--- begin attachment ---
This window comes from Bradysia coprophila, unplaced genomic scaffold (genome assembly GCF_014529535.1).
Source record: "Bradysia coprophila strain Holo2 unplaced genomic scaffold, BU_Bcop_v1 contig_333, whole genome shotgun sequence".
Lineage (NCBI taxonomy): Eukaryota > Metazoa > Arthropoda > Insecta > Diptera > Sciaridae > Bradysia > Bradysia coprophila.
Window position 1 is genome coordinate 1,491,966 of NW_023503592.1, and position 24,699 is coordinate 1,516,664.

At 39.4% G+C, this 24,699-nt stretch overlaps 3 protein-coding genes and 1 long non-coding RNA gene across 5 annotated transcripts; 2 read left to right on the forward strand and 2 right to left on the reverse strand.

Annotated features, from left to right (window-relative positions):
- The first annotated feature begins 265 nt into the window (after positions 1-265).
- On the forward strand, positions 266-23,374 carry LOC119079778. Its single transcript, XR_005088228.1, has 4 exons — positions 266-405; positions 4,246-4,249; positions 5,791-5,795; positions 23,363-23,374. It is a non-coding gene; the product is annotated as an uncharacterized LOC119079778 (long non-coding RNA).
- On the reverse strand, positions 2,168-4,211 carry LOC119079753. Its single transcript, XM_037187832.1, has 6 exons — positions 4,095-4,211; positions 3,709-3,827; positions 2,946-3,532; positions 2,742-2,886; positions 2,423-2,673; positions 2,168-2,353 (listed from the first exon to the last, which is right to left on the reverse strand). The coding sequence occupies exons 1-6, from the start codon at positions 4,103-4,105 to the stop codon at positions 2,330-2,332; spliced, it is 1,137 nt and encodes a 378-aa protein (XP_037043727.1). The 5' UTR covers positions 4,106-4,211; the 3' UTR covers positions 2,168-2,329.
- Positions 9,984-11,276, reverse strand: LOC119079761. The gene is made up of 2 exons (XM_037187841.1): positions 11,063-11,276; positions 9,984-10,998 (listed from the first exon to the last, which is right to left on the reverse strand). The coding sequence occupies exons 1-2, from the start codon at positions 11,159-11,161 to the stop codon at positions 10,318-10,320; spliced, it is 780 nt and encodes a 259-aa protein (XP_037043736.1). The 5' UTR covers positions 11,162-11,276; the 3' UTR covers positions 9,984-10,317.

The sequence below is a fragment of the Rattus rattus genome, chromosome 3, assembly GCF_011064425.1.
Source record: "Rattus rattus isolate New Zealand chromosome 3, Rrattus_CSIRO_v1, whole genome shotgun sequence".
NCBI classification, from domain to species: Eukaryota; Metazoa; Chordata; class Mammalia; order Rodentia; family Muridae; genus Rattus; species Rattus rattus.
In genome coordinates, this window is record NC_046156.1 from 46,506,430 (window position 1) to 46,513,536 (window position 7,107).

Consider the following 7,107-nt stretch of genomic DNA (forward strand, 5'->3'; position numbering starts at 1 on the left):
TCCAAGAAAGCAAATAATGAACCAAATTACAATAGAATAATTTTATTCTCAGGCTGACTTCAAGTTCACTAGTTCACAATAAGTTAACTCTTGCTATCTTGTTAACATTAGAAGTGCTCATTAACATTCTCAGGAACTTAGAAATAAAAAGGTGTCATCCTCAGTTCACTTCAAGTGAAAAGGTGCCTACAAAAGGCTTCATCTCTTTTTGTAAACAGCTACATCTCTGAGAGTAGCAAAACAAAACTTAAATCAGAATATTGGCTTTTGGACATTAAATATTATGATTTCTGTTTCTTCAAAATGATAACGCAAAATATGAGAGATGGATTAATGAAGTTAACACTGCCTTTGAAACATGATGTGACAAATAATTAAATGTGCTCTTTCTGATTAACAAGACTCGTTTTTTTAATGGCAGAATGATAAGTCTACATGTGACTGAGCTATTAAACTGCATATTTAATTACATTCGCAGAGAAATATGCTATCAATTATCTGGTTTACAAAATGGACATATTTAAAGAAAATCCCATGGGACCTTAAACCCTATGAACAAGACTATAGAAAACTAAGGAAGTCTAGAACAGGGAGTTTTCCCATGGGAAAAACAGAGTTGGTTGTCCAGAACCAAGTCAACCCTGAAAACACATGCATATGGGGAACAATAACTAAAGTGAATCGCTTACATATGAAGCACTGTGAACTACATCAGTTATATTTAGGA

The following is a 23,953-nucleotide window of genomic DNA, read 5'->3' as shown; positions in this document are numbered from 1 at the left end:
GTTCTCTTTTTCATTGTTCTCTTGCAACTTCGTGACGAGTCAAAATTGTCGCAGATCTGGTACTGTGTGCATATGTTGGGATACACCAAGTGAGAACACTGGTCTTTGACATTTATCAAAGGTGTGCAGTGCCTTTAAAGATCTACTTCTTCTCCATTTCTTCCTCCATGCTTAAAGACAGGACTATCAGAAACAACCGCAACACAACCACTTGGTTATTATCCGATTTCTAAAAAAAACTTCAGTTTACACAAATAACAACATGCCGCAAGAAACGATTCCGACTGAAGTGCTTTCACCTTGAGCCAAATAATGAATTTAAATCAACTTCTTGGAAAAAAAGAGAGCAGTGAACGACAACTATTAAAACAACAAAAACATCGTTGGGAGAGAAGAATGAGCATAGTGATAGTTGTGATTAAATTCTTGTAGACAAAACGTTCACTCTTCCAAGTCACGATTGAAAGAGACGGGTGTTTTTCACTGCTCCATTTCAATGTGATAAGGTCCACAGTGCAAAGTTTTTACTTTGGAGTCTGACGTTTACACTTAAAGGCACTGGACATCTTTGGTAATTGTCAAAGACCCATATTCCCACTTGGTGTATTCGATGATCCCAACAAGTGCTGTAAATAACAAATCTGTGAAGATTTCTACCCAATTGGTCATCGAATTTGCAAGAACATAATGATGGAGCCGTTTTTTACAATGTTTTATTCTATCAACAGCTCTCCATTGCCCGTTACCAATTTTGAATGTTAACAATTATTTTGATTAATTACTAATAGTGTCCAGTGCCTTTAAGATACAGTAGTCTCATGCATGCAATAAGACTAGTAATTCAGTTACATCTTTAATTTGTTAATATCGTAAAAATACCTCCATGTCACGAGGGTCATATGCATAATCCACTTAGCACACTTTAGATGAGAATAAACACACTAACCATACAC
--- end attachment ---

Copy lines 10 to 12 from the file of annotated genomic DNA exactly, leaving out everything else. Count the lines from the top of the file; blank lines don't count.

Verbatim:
- Positions 9,984-11,276, reverse strand: LOC119079761. The gene is made up of 2 exons (XM_037187841.1): positions 11,063-11,276; positions 9,984-10,998 (listed from the first exon to the last, which is right to left on the reverse strand). The coding sequence occupies exons 1-2, from the start codon at positions 11,159-11,161 to the stop codon at positions 10,318-10,320; spliced, it is 780 nt and encodes a 259-aa protein (XP_037043736.1). The 5' UTR covers positions 11,162-11,276; the 3' UTR covers positions 9,984-10,317.

The sequence below is a fragment of the Rattus rattus genome, chromosome 3, assembly GCF_011064425.1.
Source record: "Rattus rattus isolate New Zealand chromosome 3, Rrattus_CSIRO_v1, whole genome shotgun sequence".